Ultrasonography may be useful for detecting joint effusion, indicating joint abnormality. Superficial joints including those of the knee, ankle, elbow, and wrist can be visualized easily. Joint recesses filled with an anechoic fluid can be identified. However, larger joints such as the shoulder joint or the pelvic girdle are located further from the ultrasonography transducer; therefore, the detection of a joint effusion becomes more difficult in these cases. This dilemma becomes more complex after surgery as the normal anatomic guideline and the tissue echogenicity may be changed. Further, following total hip arthroplasty, a pseudocapsule with soft tissues may look like a hypoechoic area along the femoral neck and can be confused for a joint effusion [5,6]. In general, a significant joint effusion and irregular distension of the pseudocapsule along with an extra-articular fluid or abscess are sufficient for diagnosing joint infections (Fig. 3). Additional color or power Doppler imaging may be useful for increasing diagnostic confidence in the case of infections. If needed, joint aspiration may be attempted under ultrasonography or fluoroscopy guidance.
Ultrasonography can evaluate for soft tissue infection around the metal hardware outside of the joints. Fluid collection and hyperemia of the soft tissue around the metal hardware might be a sign of infection (Fig. 4). Occasionally, hypoechoic periprosthetic soft tissue edema may present immediately after surgery and can appear similar to an infection. In such a case, the patient’s clinical history as well as symptoms must be carefully observed, and serial follow-up ultrasonography could be helpful in differentiating between an infection and reactive edema. If necessary, ultrasound-guided aspiration should be considered [2].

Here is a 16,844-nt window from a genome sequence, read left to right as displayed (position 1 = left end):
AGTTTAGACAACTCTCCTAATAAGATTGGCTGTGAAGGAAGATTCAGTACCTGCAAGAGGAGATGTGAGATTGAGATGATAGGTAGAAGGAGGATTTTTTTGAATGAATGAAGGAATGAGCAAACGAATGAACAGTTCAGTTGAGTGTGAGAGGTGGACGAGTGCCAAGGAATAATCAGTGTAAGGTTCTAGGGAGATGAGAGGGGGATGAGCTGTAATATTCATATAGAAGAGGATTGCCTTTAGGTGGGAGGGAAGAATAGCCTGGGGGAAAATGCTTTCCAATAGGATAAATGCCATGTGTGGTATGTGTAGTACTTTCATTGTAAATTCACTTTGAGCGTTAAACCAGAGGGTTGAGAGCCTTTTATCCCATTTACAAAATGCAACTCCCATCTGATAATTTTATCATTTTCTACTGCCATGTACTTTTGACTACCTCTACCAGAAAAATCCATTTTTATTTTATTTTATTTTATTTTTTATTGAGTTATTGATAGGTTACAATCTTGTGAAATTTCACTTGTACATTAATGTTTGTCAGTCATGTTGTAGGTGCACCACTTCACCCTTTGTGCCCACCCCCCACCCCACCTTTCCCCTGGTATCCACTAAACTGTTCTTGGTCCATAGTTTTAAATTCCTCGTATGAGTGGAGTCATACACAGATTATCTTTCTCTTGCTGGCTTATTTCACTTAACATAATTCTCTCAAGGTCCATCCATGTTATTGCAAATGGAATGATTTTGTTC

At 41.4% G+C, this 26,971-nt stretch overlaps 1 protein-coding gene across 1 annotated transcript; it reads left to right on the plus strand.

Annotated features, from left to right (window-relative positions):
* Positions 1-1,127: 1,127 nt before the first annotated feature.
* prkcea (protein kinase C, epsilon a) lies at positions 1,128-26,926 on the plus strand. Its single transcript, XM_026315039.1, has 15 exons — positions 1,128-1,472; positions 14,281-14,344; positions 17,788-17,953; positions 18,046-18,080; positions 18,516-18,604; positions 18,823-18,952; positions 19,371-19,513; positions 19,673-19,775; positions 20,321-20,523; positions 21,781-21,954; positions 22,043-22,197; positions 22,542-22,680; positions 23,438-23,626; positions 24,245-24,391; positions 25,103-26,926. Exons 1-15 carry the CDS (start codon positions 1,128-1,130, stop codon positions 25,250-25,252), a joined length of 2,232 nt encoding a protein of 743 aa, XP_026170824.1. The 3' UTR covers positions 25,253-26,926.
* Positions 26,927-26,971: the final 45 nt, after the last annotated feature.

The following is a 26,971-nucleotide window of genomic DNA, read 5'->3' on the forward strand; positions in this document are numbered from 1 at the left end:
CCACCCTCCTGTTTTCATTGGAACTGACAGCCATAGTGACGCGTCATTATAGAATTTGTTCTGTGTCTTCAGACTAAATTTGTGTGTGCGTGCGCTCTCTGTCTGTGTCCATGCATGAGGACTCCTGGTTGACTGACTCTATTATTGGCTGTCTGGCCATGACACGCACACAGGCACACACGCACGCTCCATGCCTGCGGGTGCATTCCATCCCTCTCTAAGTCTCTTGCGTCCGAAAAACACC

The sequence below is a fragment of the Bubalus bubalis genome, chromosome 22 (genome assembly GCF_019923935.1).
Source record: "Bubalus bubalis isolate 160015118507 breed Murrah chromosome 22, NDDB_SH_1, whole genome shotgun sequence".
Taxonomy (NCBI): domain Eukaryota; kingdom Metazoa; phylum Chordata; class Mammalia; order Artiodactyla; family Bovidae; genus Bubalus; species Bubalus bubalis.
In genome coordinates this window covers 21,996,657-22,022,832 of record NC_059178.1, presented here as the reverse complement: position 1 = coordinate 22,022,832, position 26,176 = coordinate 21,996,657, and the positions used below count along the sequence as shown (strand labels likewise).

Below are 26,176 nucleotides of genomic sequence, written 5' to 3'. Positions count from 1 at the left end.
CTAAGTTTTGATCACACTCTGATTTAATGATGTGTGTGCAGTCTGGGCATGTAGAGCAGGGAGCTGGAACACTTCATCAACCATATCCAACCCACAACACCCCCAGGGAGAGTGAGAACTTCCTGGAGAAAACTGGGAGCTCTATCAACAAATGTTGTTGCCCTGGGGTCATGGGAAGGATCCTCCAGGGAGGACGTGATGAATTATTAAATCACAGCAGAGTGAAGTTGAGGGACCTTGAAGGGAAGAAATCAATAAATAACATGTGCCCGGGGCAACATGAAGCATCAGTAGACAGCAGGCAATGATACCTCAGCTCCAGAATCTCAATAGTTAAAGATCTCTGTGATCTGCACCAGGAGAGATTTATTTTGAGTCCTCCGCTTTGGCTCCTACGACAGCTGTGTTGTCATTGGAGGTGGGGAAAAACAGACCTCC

An evaluation of imaging can be problematic in patients with symptomatic arthroplasty and should be tailored to the clinical request. Ultrasonography can aid in the detection of the pathology of an arthroplasty joint and the adjacent soft tissue structures.
A common application of ultrasonography after shoulder arthrography is to evaluate the status of the rotator cuff that suffers from postoperative pain, weakness, and limited motion [4,7]. Ultrasonography is carried out using a method similar to the ultrasonography of a native shoulder. The prosthetic humeral head can be seen deep past the rotator cuff as a hyperechogenicity with a posterior reverberation artifact. Several signs that indicate a rotator cuff tear are the same as those in the case of a native shoulder. Findings of a full-thickness tear include a focal discontinuity with an interposed hypoechoic or anechoic fluid, nonvisualization of the tendon, or deltoid muscle into the vacant tendon. The criteria for determining partial cuff tears are somewhat controversial and may include a thinned or thickened relatively heterogeneous-appearing tendon and a hypoechoic defect in the tendon. Atrophy of the rotator cuff muscles associated with a chronic tear usually demonstrates fatty infiltration, leading to decreased size and increased echogenicity [7,8].